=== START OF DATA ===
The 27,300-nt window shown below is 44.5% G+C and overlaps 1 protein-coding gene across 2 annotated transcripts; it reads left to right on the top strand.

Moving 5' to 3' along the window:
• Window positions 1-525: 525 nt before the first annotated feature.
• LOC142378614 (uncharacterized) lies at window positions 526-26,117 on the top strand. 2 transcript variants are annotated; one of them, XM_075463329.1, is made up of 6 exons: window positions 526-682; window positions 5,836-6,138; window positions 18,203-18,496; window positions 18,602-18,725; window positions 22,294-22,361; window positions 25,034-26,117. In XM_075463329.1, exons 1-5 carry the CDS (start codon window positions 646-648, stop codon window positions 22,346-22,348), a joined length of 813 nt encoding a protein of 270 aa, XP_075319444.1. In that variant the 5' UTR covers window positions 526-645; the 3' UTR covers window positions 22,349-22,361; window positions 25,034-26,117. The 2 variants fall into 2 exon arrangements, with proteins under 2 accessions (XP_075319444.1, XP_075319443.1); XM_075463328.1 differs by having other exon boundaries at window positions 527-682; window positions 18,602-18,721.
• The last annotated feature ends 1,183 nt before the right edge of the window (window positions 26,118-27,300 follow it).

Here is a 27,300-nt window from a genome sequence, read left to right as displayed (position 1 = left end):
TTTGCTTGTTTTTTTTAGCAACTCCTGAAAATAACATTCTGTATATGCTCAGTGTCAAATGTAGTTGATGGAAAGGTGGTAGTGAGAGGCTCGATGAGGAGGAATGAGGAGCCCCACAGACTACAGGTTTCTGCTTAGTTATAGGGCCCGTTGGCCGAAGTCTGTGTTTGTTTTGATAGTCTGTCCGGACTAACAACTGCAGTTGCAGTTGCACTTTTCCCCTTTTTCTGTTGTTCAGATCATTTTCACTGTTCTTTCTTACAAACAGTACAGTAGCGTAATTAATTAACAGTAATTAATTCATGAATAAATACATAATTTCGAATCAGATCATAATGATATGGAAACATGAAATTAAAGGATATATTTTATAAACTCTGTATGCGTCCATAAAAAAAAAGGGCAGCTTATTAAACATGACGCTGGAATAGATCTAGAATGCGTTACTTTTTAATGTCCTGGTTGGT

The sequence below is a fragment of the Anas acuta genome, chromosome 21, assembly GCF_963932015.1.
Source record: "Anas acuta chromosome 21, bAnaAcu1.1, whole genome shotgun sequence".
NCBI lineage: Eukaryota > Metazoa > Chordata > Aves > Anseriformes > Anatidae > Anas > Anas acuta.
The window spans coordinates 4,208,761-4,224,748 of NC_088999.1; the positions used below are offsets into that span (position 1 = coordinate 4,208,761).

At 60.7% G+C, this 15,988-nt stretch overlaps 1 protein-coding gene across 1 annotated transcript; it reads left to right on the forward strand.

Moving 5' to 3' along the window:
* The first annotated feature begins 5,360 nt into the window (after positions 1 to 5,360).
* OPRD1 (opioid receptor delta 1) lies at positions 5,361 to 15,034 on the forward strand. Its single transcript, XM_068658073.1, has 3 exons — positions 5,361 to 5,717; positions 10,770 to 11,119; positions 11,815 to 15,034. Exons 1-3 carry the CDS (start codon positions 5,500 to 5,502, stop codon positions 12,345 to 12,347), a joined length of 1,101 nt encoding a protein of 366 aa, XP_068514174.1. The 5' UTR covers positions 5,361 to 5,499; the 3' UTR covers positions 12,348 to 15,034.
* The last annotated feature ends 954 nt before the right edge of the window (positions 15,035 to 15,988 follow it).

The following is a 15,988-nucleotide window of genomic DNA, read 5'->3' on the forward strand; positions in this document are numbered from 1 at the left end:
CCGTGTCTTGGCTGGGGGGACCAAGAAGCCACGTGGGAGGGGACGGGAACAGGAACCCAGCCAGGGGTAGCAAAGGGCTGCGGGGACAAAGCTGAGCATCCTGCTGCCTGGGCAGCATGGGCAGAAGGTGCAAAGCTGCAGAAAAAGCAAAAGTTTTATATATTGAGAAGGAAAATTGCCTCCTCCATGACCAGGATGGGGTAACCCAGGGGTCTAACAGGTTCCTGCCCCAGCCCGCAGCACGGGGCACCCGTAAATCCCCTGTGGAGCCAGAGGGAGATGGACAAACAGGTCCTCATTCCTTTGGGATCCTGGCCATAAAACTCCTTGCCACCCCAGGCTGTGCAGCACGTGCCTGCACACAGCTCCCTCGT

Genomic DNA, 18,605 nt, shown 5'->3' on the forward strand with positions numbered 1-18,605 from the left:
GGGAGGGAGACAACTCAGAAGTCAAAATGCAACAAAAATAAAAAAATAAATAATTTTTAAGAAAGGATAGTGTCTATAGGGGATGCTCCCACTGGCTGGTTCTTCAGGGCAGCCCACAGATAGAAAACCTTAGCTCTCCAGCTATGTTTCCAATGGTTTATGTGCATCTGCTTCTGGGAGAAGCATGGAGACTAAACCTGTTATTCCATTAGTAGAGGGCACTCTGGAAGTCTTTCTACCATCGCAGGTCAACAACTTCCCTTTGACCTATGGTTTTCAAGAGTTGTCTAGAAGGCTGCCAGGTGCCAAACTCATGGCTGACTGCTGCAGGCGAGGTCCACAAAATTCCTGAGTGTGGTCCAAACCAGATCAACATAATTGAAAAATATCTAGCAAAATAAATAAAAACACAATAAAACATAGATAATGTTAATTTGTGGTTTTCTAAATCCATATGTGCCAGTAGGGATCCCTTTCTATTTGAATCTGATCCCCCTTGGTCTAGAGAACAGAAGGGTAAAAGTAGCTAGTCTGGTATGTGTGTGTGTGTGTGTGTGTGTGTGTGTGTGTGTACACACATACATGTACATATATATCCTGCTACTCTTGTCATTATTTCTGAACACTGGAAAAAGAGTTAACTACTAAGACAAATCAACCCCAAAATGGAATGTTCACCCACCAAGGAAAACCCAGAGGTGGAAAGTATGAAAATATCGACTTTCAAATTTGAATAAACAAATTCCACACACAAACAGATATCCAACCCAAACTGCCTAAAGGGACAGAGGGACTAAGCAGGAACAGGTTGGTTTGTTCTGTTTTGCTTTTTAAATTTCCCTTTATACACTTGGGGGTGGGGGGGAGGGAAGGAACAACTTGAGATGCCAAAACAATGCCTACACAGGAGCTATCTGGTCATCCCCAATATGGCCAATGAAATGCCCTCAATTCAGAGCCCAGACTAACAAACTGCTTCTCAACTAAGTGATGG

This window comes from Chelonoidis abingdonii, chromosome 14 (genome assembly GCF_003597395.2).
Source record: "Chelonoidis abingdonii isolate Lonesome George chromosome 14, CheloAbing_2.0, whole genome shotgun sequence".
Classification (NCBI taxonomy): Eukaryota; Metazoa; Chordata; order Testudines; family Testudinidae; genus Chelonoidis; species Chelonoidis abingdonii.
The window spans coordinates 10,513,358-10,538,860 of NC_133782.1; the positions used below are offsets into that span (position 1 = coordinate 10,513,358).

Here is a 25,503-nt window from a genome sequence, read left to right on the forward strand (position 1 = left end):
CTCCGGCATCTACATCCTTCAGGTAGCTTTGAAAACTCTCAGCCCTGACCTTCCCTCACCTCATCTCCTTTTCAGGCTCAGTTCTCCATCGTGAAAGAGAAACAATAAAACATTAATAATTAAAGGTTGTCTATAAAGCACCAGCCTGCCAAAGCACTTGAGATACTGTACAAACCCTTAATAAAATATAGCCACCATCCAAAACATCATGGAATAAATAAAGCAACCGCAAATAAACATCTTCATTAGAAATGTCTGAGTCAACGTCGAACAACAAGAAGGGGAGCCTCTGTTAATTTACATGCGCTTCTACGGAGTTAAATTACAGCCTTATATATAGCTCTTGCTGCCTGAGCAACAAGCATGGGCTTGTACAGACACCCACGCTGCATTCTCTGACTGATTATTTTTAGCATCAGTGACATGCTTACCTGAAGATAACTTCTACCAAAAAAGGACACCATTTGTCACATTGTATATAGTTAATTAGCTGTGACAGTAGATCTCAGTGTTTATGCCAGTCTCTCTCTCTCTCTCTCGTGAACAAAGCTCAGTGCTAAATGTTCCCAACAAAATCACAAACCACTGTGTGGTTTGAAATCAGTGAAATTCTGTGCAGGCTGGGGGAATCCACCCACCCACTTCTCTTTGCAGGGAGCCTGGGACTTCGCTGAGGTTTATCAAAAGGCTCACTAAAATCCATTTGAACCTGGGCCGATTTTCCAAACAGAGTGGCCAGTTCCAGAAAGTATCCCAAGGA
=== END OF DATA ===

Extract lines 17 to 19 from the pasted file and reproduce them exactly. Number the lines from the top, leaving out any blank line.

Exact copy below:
The following is a 15,988-nucleotide window of genomic DNA, read 5'->3' on the forward strand; positions in this document are numbered from 1 at the left end:
CCGTGTCTTGGCTGGGGGGACCAAGAAGCCACGTGGGAGGGGACGGGAACAGGAACCCAGCCAGGGGTAGCAAAGGGCTGCGGGGACAAAGCTGAGCATCCTGCTGCCTGGGCAGCATGGGCAGAAGGTGCAAAGCTGCAGAAAAAGCAAAAGTTTTATATATTGAGAAGGAAAATTGCCTCCTCCATGACCAGGATGGGGTAACCCAGGGGTCTAACAGGTTCCTGCCCCAGCCCGCAGCACGGGGCACCCGTAAATCCCCTGTGGAGCCAGAGGGAGATGGACAAACAGGTCCTCATTCCTTTGGGATCCTGGCCATAAAACTCCTTGCCACCCCAGGCTGTGCAGCACGTGCCTGCACACAGCTCCCTCGT

Genomic DNA, 18,605 nt, shown 5'->3' on the forward strand with positions numbered 1-18,605 from the left: